Archive for the ‘Recettes’ Category

Magret de canard aux figues

Tuesday, December 9th, 2008 by Paul

In France, you are never very far from the source of your food. The same concept of terroir that goes into wine is also present in the food, from the preparations of the dishes to the places where the food is made and how it is sold in the markets.

At the Market at Place d’Aligre where we shop, there are boucheries selling everything from whole rabbits to lamb’s brains to bifteck de cheval (yes, the French do eat horsemeat). One day we went to one of the poultry sellers: we wanted to make a chicken in the slow cooker, since my ability to make a proper poulet rôti being hampered slightly by the lack of an oven.

At the market, the chickens are sold whole, and I do mean whole. When I ordered one, the man asked me something in French that I didn’t understand, but had the foresight to respond with a polite “oui, monsieur.” The man took his well-used knife, cut off the head and feet of the chicken and gutted it completely, taking care to prepare the liver and giblets before returning them to the cavity. Finally, he took a blowtorch and burned off the excess feather follicles that hadn’t already been removed.

Yes, you can also go to the Monoprix and buy the same plastic shrink-wrapped, processed meat, and you can even buy any number of frozen meats the same way as in the US. There also any number of smaller bio stores that sell organic or other natural products. In most cases, though, there’s little to prevent you from knowing that the meat you eat comes from an animal.

I happen to think that’s a good thing, and so it’s not with any queasiness when I have to spend a few minutes removing some unwanted feather follicles from my magret de canard before making dinner.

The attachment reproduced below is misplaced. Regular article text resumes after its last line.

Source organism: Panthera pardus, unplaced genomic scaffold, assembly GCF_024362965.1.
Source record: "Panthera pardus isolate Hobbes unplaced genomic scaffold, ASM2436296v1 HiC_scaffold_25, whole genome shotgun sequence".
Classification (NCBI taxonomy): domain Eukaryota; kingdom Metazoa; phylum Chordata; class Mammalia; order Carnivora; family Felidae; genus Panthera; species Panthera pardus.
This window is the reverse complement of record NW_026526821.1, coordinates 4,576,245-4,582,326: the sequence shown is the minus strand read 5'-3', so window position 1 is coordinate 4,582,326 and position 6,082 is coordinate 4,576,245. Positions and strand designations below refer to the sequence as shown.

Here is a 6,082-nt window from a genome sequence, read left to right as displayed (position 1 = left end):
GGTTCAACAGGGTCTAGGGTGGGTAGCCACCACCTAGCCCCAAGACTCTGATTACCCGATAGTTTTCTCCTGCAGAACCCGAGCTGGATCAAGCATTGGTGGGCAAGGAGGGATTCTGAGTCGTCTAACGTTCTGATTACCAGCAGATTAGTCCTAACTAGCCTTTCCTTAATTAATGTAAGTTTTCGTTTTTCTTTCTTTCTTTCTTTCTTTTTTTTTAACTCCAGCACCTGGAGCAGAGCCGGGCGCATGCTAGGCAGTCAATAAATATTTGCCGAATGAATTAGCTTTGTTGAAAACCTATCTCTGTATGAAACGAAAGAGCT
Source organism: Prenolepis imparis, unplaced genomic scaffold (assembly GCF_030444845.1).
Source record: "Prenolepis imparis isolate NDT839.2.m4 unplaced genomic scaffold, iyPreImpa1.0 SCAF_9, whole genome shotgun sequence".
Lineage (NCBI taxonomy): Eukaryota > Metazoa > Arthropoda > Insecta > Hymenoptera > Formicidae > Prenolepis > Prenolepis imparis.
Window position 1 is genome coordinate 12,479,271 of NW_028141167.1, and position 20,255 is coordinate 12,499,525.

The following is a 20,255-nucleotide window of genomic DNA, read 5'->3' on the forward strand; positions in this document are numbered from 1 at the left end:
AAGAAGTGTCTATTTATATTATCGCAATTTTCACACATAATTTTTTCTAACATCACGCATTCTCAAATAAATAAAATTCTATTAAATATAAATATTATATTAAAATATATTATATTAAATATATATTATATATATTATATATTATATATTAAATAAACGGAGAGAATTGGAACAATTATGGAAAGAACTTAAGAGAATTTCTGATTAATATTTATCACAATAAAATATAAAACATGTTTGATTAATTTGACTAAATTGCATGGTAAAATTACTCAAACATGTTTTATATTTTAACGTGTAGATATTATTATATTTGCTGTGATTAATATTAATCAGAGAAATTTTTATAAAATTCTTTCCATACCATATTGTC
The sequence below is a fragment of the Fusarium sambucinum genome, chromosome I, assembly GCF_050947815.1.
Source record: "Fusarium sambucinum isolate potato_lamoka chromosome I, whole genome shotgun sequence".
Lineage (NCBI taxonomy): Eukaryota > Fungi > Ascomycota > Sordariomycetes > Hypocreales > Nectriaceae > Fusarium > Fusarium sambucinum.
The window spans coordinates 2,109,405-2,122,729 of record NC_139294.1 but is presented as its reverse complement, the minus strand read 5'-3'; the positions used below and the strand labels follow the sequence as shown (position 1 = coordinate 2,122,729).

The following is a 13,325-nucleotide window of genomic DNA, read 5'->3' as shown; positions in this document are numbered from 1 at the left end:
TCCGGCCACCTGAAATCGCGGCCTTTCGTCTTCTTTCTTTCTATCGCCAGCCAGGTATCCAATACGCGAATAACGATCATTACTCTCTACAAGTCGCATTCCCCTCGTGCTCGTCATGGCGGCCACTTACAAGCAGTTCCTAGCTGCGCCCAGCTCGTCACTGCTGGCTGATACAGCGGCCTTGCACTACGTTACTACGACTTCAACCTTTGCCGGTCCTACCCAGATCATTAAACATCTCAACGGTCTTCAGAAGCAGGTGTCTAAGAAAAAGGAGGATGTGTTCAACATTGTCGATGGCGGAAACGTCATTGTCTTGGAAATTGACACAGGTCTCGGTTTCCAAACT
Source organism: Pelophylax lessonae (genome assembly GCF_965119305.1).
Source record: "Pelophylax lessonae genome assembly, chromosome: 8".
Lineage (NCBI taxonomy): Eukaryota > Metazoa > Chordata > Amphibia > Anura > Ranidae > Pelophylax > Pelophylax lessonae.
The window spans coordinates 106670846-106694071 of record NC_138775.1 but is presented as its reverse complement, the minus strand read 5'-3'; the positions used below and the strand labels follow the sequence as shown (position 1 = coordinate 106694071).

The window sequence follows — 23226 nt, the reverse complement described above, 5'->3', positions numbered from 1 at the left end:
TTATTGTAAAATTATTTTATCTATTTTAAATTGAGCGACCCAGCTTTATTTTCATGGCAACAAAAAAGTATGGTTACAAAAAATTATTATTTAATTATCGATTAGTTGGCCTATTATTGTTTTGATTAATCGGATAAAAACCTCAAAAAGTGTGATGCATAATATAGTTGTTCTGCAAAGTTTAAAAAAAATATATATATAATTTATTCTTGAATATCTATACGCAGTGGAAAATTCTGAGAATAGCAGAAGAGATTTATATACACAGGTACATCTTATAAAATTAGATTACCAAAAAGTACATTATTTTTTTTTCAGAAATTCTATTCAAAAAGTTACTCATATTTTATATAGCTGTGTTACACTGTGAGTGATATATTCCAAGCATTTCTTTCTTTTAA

Magret is the breast of a Moulard duck that has been raised to produce foie gras, aged on the bone for seven days. Much like foie gras, it’s considered to be more of a delicacy item than a standard fillet de canard. It can be grilled, sauteed, or roasted in the oven. I find it tastes best seared — but that’s me, and people have told me that I like my meat not rare but “frightened.” Your tastes may differ.

A very quick and traditional method of preparation is with fresh figs, when they are available. Clotilde has a recipe with a lavender crust, and you can find other recipes with truffles and the like. This recipe is closest to what I managed to create, and with the pictures it’s easy enough to understand even without knowing French. If you want a translation, just ask 🙂

While they are available in France at any good meat and poultry shop, magrets are hard to come by in the States. D’Artagnan is always good supplier for these types of things. Serve it with a hearty Southwestern French wine like a Madiran or Bordeaux.

First Rainy Day in Paris

Tuesday, October 21st, 2008 by misty

This is our first day of cold and rain in Paris, the streets are wet, the sidewalk poubelles are filled with broken umbrellas, and you can’t tell the mud from the dog doo. On the way to the covered Market at Place d’Aligre, I was delighted to find the fresh farmers market open. There were no lines and the produce sellers spoke English so I didn’t have to wait 10 minutes while someone yelled at me in French. In fact, at this market, you’re allowed to pick and bag your own produce!

Tonight’s menu

Carrot, fennel and ginger soup
Jasmine rice with heirloom tomatoes and fresh basil
Filet of a fish I won’t name because it’s not ecologically farmed and I will never buy it again
Homemade ginger ale

Carrot Soup Recipe
1 big bunch scrubbed and finely diced carrot – carottes
1 big white potato peeled & diced- pomme de terre
2 stalks celery diced- céleri
1 fennel stalk diced – fenouil
1 liter chicken stock – bouillon de poulet
Bring mixture to boil on stove then simmer for 10-15 minutes
Carmelize 1/2 fennel bulb in salted butter on stovetop
Add 1 bulb fresh ginger (gingermbe) diced about 1 tbsp
1 tbsp fresh thyme leaves
Add this mixture to your soup pot
Blend or as I did strain and mash

Once all your ingredients are together again in your soup pot, add some dried spice if you like. I chose paprika, white pepper, and sea salt.

Then add a dollop of crème fraise, yogart, or heavy cream when you serve and sprikle with some thyme for garnish.

Deliciéux!